Beer's Biggest Acquistion (Wasn't the One You're Thinking Of)
Stan Hieronymus points us to a little-noticed milestone that passed on Friday--the tenth anniversary of InBev's purchase of Anheuser-Busch for $52 billion. The St. Louis Post-Dispatch long, detailed reconsideration of beer's biggest acquisition. But what I found fascinating was that, even after 3,500 words, very little about the deal changed much about beer. Anheuser-Busch, the American division of the company, went through some minor changes, and along the way there have been some newsworthy moments. But the activities at the brewery barely changed and the trajectory of the company's products followed the trends that afflict domestic mass market lagers as a group: down, down, down. This is the most telling paragraph from the entire piece.
Annual U.S. shipments have steadily decreased every year over the last decade, from 107 million barrels in 2008 to just under 90 million last year, according to data from Beer Marketer’s Insights, an industry publication. Domestic market share, too, has shrunk each year since 2009, [from 50%] to 41.6 percent last year, the BMI data showed.
A lot of people have been fired for this trend, and a lot of people have been hired to reverse it, but there's not an ad man on the planet clever enough to reverse structural factors in the market: mass market lagers can't hope to hold 90% of the market like they did in 2008, and the declines will continue until we hit a point of equilibrium.
By coincidence, Michael Tonsmeire has been working on a graphic illustrating all the small breweries owned by larger ones, an updated version of which he posted today. The initial version went wildly viral (150,000 views), and sparked a landslide of commentary. (People do really care about ownership!) And it's on this graphic we can see the truly monumental acquisition, which was made for less than a 1/1000th the price InBev paid for A-B. That came three years later, when ABI picked up Goose Island for a relative song ($38 million).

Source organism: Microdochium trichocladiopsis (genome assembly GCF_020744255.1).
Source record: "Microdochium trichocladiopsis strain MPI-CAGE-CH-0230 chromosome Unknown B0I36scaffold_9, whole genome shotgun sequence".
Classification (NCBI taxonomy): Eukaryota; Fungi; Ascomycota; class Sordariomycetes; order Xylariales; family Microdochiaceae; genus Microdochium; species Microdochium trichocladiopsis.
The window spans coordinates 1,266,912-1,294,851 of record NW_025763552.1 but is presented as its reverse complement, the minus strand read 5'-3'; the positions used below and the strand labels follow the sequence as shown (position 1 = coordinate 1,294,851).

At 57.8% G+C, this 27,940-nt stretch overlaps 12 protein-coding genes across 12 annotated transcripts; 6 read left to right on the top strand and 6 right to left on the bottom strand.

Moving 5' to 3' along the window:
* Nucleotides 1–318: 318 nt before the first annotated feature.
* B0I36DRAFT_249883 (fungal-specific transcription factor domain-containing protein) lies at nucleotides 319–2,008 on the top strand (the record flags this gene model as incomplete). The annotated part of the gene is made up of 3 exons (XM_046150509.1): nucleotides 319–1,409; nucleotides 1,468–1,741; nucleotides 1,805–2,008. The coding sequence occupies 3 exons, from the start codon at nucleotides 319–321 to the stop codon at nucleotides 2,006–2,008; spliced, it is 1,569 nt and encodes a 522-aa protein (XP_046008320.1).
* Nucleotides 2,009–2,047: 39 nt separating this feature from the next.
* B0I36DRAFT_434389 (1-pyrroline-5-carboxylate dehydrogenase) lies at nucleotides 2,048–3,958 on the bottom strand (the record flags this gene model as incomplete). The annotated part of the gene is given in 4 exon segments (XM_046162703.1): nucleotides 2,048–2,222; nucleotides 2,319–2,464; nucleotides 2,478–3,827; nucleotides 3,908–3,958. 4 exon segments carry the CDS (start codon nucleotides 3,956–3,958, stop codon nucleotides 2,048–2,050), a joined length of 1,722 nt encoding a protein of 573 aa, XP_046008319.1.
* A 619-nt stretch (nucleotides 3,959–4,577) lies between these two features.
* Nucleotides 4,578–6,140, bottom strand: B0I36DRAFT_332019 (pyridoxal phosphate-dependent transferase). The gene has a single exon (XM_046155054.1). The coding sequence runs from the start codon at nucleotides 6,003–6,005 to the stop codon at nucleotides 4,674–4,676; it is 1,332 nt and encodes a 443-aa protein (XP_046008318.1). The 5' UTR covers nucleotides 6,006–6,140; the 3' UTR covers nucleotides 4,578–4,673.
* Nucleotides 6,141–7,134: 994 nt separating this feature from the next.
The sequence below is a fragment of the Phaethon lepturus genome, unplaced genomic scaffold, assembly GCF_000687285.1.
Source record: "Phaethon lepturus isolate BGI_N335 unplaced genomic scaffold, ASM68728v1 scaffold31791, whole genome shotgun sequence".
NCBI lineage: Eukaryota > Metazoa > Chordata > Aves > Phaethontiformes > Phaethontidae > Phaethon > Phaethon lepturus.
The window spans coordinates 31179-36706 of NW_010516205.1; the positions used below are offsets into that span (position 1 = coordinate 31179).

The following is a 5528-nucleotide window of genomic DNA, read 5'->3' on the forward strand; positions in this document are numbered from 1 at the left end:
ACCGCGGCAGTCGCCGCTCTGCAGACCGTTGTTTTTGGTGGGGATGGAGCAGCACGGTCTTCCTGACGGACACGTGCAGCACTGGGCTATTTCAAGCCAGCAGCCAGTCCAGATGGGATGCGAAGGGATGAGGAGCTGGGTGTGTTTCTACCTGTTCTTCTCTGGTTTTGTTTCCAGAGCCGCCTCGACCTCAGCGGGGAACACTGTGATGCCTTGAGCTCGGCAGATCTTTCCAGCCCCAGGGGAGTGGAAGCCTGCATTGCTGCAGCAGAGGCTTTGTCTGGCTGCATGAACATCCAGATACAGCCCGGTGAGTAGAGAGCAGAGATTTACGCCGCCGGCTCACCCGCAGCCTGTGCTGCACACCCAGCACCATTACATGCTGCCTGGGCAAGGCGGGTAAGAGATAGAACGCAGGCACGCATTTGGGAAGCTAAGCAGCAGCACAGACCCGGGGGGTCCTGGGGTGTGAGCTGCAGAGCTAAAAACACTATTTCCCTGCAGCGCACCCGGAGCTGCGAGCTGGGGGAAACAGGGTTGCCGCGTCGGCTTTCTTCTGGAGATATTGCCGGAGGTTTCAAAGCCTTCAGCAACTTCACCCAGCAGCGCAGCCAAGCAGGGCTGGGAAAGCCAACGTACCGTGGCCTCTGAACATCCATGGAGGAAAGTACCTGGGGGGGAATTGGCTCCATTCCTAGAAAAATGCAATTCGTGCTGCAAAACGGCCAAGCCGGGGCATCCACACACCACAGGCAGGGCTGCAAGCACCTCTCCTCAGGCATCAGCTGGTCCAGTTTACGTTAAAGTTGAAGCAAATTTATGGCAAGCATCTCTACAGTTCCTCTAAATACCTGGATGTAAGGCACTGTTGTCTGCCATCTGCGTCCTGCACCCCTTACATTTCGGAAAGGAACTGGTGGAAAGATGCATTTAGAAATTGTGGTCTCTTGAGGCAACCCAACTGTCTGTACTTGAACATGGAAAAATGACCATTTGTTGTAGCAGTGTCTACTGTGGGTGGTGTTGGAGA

Goose Island hasn't begun to replace all that lost barrelage, nor have all the breweries in the High End. But it was the pivotal purchase that tested a theory that had been the prevailing belief for decades: people wouldn't buy beer from craft breweries owned by big breweries. This belief was at that point more than a decade old and went all the way back to Anheuser-Busch's minority investments in Redhook and Widmer Brothers.
This was one of the most fascinating discoveries I made in researching The Widmer Way (available March 2019--mark you calendars). I spoke to two people with knowledge of these deals, Mitch Steele, who would go on to become Stone's brewmaster and found New Realm, but who at the time was doing new product development at A-B in St. Louis, and Tony Short, an A-B executive during this period who sat in on the key meetings as the discussions unfolded.
At first, A-B responded to the craft trend by trying to replicate it in-house. “I got involved in this because we were trying to do our own kind of craft brand at the time,” Steele said. They just weren't selling. “Some of them were really good beers. Some of them were just amped up Budweiser lagers, but some of them were really quite good.”
The company wanted to dip its toe in craft, but wasn't sure how to proceed. Short describes what their own internal research revealed. "At the time, the market research that Anheuser-Busch was doing indicated that consumers viewed craft-like offerings from big brewers differently than they viewed craft products produced by small breweries, microbreweries."